Officials at the Holy See and the United Nations are in talks about Pope Francis making a historic speech to the United Nations in New York, possibly later this year, Newsmax has learned.
The proposed visit, to coincide with two important anniversaries — the 50th anniversary since the Holy See was awarded permanent observer status at the U.N. and the centenary since the outbreak of World War I — could take place at the opening of the 69th session of the U.N. General Assembly in September.
The visit would follow U.N. Secretary General Ban Ki-moon’s invitation to the Pope to visit the U.N., which he made when he visited Francis last April.
Officials believe the presence of so many world leaders in the fall would present an opportune moment for the pontiff to underline his concerns to a captive audience on the world stage, just as his most recent predecessors did. John Paul II addressed the U.N. in 1979 and 1995, and Benedict XVI in 2008.
Poverty, the plight of refugees, the victims of world conflicts, and persecuted Christians are just some of the major issues the Pope would likely address. And in view of an increase in the number of attacks on Christians and restrictions on freedom of religion, sources believe Francis could use the occasion to propose a “Universal Declaration on Religious Freedom” at the intergovernmental body.
Ambassadors accredited to the Holy See are strongly urging Pope Francis to make the historic visit, and Newsmax has learned they will make an implicit proposal on Monday when they have their annual meeting with the Pope at the Vatican.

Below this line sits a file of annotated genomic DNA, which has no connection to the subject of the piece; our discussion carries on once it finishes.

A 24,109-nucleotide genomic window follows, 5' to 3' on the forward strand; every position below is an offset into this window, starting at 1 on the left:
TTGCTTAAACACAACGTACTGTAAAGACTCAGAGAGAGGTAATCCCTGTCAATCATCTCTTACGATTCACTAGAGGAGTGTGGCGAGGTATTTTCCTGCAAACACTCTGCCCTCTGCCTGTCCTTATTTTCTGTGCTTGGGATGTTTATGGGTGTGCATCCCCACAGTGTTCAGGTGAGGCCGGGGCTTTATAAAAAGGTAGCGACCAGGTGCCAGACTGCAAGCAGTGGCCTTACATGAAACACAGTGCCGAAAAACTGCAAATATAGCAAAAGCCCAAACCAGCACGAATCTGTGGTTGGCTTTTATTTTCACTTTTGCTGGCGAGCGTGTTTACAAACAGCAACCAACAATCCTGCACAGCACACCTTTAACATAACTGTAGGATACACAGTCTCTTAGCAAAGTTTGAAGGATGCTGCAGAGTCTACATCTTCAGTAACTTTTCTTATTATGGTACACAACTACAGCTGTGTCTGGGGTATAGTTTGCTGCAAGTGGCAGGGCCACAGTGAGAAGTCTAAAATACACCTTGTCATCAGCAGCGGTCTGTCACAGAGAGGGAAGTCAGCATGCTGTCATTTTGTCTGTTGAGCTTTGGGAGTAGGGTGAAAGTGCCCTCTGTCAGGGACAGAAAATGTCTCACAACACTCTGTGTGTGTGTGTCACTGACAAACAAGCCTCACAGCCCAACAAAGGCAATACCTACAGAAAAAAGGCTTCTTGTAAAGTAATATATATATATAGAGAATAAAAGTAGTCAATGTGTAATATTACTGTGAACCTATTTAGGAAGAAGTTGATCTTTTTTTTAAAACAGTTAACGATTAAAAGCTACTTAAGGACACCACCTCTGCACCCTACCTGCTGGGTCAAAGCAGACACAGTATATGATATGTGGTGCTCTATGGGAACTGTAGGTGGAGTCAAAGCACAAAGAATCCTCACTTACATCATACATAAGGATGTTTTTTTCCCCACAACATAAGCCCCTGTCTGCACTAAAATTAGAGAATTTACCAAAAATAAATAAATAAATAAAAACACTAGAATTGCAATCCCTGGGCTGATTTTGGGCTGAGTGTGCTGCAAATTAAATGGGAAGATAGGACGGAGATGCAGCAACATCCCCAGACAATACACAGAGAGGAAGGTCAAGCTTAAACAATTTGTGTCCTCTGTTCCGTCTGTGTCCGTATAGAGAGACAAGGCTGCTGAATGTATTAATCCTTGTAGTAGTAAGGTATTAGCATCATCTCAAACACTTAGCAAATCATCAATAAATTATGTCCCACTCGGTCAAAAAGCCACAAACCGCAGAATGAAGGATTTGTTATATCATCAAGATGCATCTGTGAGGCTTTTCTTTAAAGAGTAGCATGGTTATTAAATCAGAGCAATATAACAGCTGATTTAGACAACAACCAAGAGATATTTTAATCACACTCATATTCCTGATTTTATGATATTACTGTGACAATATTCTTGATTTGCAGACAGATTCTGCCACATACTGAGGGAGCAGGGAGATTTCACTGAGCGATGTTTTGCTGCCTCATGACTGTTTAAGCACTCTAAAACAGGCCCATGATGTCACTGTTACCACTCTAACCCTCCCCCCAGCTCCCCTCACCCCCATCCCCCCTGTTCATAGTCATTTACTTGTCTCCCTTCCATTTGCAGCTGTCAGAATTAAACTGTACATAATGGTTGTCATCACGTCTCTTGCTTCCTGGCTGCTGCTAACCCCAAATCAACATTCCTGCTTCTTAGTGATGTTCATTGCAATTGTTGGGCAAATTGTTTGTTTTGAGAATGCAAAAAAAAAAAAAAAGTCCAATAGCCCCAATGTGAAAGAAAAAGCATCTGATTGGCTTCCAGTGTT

Since his election, Pope Francis has endeared himself to the international community, drawing media attention to issues that are of shared concern to many nations. These include his appeals for peace, tackling poverty, assisting refugees, and a consensus on the need for dialogue rather than engage in conflict and the build-up of arms.
The diplomatic community has also welcomed the Pope’s recent appointments, many of which have been Holy See diplomats. “We’ve seen a restoration of Rome,” observed one senior diplomat, speaking on condition of anonymity. “The Pope and his actions so far have been very much welcomed by us.”
Diplomats will make that support known at Monday’s meeting, in a speech by the dean of the diplomatic corps at the Vatican, Ambassador Jean-Claude Michel of Monaco.
If a papal visit to the U.N. doesn’t happen this year, it’s equally likely in 2015. That would mark the 50th anniversary of Paul VI’s speech to the General Assembly in 1965, the first by a pontiff. That visit also took place at the same time that Michelangelo’s Pieta, which is usually on show in St. Peter’s basilica, was loaned to the New York World’s Fair.
But it’s felt that this year would be more favorable and appropriate. “He ought to go over while he’s still popular,” said one official. “There is also an urgent need to address the issue of religious freedom and the protection of minority Christians.”
Two reports issued this week, one by Fides, a Vatican news agency, and another by Open Doors, a Christian solidarity group, showed that the number of Christians killed because of their faith doubled in 2013. Many of the murders took place in Syria. The Pope is especially concerned about the conflict there, and in the Middle East in general.
A speech at the U.N. would also be timely given the state of the peace talks between the Israelis and the Palestinians. Furthermore, it would give the Pope a platform to speak out against anti-life and anti-family policies, many of which are championed by various U.N. agencies such as the United Nations Population Fund UNICEF, the World Bank, and the World Health Organization.
A visit to the U.N. in New York would naturally comprise a trip to the United States, and another 2014 anniversary would also make such a visit appropriate: 30 years since the establishment of full diplomatic relations between Washington and the Holy See.
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